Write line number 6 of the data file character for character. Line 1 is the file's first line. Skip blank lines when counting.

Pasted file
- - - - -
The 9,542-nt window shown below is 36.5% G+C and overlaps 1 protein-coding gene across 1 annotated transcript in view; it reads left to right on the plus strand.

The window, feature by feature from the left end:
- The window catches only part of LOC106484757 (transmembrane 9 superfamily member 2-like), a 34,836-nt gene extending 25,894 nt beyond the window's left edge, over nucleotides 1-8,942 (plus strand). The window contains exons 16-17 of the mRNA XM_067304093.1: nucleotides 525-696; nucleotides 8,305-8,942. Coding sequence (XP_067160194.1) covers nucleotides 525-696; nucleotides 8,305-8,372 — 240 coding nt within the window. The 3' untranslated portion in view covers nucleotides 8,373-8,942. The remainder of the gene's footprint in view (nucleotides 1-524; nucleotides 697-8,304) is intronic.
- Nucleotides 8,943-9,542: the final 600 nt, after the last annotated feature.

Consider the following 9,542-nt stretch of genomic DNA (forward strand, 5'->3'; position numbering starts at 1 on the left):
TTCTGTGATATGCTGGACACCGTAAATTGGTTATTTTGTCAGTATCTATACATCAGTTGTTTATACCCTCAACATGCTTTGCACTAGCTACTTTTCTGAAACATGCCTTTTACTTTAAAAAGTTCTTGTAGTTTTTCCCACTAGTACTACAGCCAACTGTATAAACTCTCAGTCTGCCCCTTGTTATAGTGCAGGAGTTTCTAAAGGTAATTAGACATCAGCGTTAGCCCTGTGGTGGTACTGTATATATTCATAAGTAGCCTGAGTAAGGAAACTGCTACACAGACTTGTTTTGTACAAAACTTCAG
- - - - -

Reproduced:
TTCTGTGATATGCTGGACACCGTAAATTGGTTATTTTGTCAGTATCTATACATCAGTTGTTTATACCCTCAACATGCTTTGCACTAGCTACTTTTCTGAAACATGCCTTTTACTTTAAAAAGTTCTTGTAGTTTTTCCCACTAGTACTACAGCCAACTGTATAAACTCTCAGTCTGCCCCTTGTTATAGTGCAGGAGTTTCTAAAGGTAATTAGACATCAGCGTTAGCCCTGTGGTGGTACTGTATATATTCATAAGTAGCCTGAGTAAGGAAACTGCTACACAGACTTGTTTTGTACAAAACTTCAG